The U.S. Department of Labor reported that Illinois did not report the theft of pandemic relief money when needed. Illinois lost more than half of its Pandemic Unemployment Fund to fraud.
The U.S. Department of Labor criticized the state of Illinois for not reporting data on fraudulent pandemic unemployment benefits and said it would be difficult to prevent future fraud if past fraud is not tracked.
Illinois lost more than half of its Pandemic Unemployment Fund to fraud, according to a state audit.
“Without accurate state performance information, Congress and [Employment and Training Administration] It is not possible to fully assess the country’s activities and mitigate the risk of overpayments and fraud for future programs of a similar nature,” the report said.
Another report by Illinois Attorney General Frank Moutino found that of the $3.6 billion distributed between July 2020 and June 2021, about $1.9 billion was paid to fraudulent accounts. rice field.
According to David Maimon, a professor of criminology at Georgia State University, the online chat room provided a tutorial on how to plan for unemployment benefits in Illinois through identity theft.
“We see a lot of identity information, bank accounts and driver’s licenses related to Illinois residents being sold on the dark web,” Maimon said.
State administrators say they have updated the software to improve security. The Illinois legislature also passed two new laws on August 5, extending the statute of limitations on fraudulent stimulus loan prosecutions and theft background checks.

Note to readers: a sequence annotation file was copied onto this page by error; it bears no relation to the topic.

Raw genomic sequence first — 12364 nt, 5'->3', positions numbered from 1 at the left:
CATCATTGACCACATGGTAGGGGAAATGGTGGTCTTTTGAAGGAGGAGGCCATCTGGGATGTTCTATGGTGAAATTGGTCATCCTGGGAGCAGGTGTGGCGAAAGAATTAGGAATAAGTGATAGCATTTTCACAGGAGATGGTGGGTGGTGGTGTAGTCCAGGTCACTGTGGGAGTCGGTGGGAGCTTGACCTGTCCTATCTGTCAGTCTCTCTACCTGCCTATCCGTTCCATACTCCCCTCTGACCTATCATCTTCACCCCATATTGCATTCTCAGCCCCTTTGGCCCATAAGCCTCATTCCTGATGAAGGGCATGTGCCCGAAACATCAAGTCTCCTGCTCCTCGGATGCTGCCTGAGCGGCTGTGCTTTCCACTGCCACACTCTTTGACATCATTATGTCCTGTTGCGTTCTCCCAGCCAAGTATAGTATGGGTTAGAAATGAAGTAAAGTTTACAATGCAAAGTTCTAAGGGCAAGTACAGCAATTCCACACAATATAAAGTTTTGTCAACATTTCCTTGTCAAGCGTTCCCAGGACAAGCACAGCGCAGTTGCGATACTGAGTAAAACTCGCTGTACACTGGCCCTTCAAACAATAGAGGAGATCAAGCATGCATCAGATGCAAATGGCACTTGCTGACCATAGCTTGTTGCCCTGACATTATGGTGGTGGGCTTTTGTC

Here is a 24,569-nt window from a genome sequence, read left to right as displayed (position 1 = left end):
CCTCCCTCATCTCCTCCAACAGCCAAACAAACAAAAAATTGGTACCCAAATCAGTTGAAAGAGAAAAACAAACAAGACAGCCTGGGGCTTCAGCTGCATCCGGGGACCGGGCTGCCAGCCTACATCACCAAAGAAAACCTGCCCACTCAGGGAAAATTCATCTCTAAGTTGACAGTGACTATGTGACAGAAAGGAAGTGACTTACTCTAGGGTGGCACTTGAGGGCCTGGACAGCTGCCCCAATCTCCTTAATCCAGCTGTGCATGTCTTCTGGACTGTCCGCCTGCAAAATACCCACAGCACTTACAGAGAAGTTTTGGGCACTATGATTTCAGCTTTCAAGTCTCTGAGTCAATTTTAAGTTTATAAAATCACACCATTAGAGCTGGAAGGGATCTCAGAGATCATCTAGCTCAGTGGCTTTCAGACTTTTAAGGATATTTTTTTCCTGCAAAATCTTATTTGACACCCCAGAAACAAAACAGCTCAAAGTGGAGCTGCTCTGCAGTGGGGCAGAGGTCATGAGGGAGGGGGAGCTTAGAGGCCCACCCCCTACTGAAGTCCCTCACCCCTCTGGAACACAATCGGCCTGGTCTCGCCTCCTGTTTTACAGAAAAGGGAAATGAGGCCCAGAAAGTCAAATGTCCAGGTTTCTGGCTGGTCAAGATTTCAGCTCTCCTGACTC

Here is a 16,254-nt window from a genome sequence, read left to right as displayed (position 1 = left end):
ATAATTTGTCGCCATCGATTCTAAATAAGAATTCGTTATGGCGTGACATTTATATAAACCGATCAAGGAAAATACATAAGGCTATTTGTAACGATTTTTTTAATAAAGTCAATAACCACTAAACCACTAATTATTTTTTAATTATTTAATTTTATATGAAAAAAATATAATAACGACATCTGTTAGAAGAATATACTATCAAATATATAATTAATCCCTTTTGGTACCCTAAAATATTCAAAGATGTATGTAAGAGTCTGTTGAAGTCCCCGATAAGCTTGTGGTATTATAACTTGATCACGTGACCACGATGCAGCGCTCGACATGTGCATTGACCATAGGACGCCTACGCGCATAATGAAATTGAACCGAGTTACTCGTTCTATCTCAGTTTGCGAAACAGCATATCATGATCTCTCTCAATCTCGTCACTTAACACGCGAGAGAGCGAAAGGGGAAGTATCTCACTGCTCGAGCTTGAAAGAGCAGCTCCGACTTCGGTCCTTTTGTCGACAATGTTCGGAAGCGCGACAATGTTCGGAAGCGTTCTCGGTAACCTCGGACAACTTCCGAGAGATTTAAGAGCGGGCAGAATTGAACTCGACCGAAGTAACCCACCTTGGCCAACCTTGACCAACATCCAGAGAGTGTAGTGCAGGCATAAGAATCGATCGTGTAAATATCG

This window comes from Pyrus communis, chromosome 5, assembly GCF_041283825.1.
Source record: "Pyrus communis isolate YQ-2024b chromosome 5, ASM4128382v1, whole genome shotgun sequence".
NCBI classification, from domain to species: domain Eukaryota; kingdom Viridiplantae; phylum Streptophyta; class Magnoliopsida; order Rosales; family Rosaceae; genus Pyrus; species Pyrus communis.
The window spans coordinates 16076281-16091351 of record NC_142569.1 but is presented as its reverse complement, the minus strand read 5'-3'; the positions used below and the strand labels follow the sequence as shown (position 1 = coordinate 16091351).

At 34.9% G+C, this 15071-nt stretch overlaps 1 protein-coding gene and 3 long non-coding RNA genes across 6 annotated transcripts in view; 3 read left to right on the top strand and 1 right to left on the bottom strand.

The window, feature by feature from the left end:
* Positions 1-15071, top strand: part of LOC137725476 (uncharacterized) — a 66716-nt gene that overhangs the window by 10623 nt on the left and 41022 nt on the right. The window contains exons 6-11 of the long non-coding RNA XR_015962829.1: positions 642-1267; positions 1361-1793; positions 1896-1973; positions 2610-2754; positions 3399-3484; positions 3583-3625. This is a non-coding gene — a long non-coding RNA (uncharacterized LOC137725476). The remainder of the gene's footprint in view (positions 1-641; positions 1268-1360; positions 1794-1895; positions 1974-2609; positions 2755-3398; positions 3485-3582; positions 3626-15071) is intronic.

Haywood Talcove, CEO of LexisNexis Risk Solutions, says that even with new protections in place, there is still danger.
“They claim it’s been fixed, but I tell you, it’s not,” Talcove said.
One of the primary funds for the unemployed was the Pandemic Emergency Unemployment Compensation. Illinois is one of four states that did not report her required PEUC overpayment in any quarter from March 2020 to September 2021.
IDES officials blamed the fraudulent payments on a lack of proper guidance from the federal government. An early investigation by the Chicago Tribune found that fraud in Illinois was exacerbated by IDES’ failure to follow federal recommendations and adopt free anti-fraud tools.
IDES faced many challenges to deal with the pandemic. After the unemployment website first went online, it made identity theft easier by exposing the Social Security numbers and other personal information of 32,483 Illinois unemployment applicants. The applicant was several months late in receiving his benefits, and at one point he had over 200,000 applicants waiting for a call about their benefits.